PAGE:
Happy focusing!
    Jess

  3. The Wave by Susan Casey! I read it, fell in love with it, and have been trying to find a non-fiction reader to recommend it to! It centers on freak ocean waves and why/how they happen (hint: we don’t really know). She covers the subject from a variety of perspectives, including the eyes of big-wave surfers. Excellent and fairly quick read.

  4. Your children are SO CUTE! What a great photo, awesome capture of a moment, and their personalities shine! Candid photos of children are hard to capture, but you nailed it with this one. Thanks for sharing it.

  5. Have you read The Boys in the Boat? About the 1936 US Olympic Rowing Team? Highly recommend it if you haven’t…

  6. Jame Clear has wonderful information on productivity on his website and weekly newsletter. It’s all really good stuff. (Give “Never check email before noon” a read.)

    Batch processing email is really important. It can also be helpful to consider which emails are priority (the kids’ doctor; your wife) and which aren’t (weekly newsletters, catalogs) and set up filters and submailboxes to hold the mail. Then you can look in the priority mailbox frequently, and the not-priority mailbox weekly or when you get time. (You’ll figure out what the priority categories are.) The idea is that you don’t want be scrolling through a huge list of email to figure out what to look at (guarantees you’ll be handling stuff twice): set up the technology to triage according to importance.

    Do the no-charge “Bored and Brilliant” challenge at WNYC https://www.wnyc.org/series/bored-and-brilliant

    Read “Deep Work” by Cal Newport. It works.

    Cut distractions. Get all notifications off your phone. (Everything that pings for your attention is something you react to, and then you’re not in control of your attention.) This guy did it: maybe you can as well. https://medium.com/time-dorks/the-distraction-free-iphone-or-why-im-happier-since-i-disabled-safari-80f8d525b0d8
    You can also set up your laptop/desktop to limit access to the internet, so you don’t have notifications dropping in and distracting you. The apps that do that are worth looking at.

  7. I find myself reading more and more non-fiction these days. Some standouts would be Into Thin Air and Into the Wild (or anything by Jon Krakauer), A Heartbreaking Work of Staggering Genius, When Breath Becomes Air, Fatal Vision, Homicide: A Year on the Killing Streets (non-fiction origin of The Wire), and my all time favorite, A Short History of Nearly Everything (and also anything else by Bill Bryson)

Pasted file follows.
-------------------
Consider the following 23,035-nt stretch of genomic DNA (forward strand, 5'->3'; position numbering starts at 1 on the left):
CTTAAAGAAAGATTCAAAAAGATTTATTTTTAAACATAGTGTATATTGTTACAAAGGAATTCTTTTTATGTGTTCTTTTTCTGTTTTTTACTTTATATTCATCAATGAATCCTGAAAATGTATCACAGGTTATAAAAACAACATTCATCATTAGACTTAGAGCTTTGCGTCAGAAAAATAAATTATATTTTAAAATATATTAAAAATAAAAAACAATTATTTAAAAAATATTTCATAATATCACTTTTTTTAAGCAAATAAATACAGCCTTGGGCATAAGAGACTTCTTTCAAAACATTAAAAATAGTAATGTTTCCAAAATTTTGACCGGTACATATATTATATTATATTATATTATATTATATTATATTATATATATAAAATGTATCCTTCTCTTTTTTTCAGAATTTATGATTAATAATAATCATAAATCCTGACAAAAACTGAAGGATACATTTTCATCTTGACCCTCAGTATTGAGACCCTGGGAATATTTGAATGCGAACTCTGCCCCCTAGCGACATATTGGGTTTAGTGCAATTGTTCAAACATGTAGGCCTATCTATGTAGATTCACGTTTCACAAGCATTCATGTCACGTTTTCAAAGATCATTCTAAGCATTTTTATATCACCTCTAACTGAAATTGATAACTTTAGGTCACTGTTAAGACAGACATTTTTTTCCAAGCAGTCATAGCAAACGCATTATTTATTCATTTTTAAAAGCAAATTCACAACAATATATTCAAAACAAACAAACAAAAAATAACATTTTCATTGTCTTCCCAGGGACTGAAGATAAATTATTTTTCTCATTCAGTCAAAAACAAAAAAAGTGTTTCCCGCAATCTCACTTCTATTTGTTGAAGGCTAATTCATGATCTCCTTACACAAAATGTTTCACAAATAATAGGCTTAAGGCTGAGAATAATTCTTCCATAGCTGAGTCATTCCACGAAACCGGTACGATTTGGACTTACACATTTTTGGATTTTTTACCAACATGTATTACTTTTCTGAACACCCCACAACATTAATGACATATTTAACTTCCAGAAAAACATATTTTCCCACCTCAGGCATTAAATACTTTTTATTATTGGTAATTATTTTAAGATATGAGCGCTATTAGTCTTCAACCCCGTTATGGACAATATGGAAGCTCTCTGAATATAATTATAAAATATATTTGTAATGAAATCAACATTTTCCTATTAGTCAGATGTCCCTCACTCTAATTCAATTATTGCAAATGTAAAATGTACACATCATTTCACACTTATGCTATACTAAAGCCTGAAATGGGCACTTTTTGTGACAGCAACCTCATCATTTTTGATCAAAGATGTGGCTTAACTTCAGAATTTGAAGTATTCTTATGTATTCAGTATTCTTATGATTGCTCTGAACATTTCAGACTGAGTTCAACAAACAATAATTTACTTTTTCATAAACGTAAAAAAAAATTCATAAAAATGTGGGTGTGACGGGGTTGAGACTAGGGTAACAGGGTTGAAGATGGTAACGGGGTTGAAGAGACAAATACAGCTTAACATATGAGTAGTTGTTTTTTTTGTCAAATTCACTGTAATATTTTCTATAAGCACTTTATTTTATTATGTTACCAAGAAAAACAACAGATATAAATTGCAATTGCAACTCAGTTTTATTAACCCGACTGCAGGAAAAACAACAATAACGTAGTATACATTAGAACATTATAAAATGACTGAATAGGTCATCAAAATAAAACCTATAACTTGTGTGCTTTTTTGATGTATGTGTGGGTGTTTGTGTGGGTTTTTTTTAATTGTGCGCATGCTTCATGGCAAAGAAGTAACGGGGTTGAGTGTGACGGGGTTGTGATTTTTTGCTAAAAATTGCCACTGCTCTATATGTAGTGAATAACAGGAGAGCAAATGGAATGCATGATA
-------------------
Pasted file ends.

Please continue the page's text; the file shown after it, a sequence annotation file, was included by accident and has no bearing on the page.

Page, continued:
8. One, love this. Two, for non fiction books, I would recommend the happiness project, a year of living biblically, democracy incorporated, crazy, and apollo 8 as a start. I love nonfiction. Also, biographies are great, I loved Kristen chenowith (sp) and Tina fey, but it’s been a while since I’ve gotten into many biographies because of other books.
    Also, audible is excellent in my opinion.

  9. Surely You’re Joking, Mr. Feynman! by Richard Feynman.

    I read this book in high school and again in college and just recently thought of it again. Such a good read!! Funny and thoughtful and just awesome. :)

  10. why not consider trying non-fiction in Young Adult books?, your kids will be this age much too fast…..I love The War That Saved My Life and The War I Finally Won by Kimberly Brubaker Bradley…….

  11. I uninstalled apps on my phone that were distracting me. I immediately felt less stressed and don’t even need to have my phone around anymore.
    My days seem more productive and focused if I write a small, manageable list of tasks to do that day. If I’m feeling overwhelmed during the day, I’ll do a 10 to 20 min. blitz where I’m productive and then I can relax a little more.

  12. I couldn’t agree more with you. I’m also realizing that my ability to focus in the past few years has dipped tremendously, and I also blame it largely on my smartphone. Too many notifications and messages, and the expectation everyone has that you will answer them immediately because “you must have your phone on you.” I’ve started letting people know that I won’t be as immediately available as before, especially during work hours. That I might not even take my phone out of my desk drawer until lunch time… it’s helped a ton!

    1. Haha. Yea. People think you are dead if you don’t reply in 5 minutes. Such a big change from even a few years ago…